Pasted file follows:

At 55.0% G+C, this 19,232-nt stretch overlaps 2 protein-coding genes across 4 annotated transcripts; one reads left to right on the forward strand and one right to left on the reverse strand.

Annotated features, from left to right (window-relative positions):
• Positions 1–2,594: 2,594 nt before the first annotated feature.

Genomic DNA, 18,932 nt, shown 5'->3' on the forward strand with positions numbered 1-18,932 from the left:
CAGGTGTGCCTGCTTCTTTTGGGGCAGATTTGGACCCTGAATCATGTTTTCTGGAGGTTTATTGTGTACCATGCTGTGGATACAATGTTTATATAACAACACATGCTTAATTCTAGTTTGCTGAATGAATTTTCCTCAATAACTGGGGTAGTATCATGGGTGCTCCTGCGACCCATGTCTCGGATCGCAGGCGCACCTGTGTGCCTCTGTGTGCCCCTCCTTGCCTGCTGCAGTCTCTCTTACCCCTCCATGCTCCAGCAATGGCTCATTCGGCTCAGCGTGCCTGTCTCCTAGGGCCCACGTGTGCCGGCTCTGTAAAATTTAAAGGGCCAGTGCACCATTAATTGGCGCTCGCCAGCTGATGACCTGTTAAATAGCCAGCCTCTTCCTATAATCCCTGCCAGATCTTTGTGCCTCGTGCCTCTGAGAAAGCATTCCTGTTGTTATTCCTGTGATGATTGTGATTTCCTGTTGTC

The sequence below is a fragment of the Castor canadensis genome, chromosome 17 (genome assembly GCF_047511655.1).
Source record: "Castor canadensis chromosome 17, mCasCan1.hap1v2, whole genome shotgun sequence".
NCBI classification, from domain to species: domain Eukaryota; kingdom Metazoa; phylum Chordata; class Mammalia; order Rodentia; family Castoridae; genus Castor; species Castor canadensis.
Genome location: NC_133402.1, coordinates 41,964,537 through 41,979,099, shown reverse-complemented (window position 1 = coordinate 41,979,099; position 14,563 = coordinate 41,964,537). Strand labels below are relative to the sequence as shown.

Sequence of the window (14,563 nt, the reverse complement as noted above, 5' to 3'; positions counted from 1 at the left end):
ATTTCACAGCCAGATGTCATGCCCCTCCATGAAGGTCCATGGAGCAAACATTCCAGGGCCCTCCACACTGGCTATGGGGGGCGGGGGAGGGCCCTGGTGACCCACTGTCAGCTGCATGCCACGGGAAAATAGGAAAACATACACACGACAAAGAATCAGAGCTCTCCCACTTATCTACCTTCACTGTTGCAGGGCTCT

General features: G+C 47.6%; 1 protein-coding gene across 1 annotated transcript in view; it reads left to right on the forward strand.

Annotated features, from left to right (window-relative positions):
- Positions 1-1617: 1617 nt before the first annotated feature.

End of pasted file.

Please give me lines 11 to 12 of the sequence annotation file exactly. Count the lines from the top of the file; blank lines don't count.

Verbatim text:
ATTTCACAGCCAGATGTCATGCCCCTCCATGAAGGTCCATGGAGCAAACATTCCAGGGCCCTCCACACTGGCTATGGGGGGCGGGGGAGGGCCCTGGTGACCCACTGTCAGCTGCATGCCACGGGAAAATAGGAAAACATACACACGACAAAGAATCAGAGCTCTCCCACTTATCTACCTTCACTGTTGCAGGGCTCT

General features: G+C 47.6%; 1 protein-coding gene across 1 annotated transcript in view; it reads left to right on the forward strand.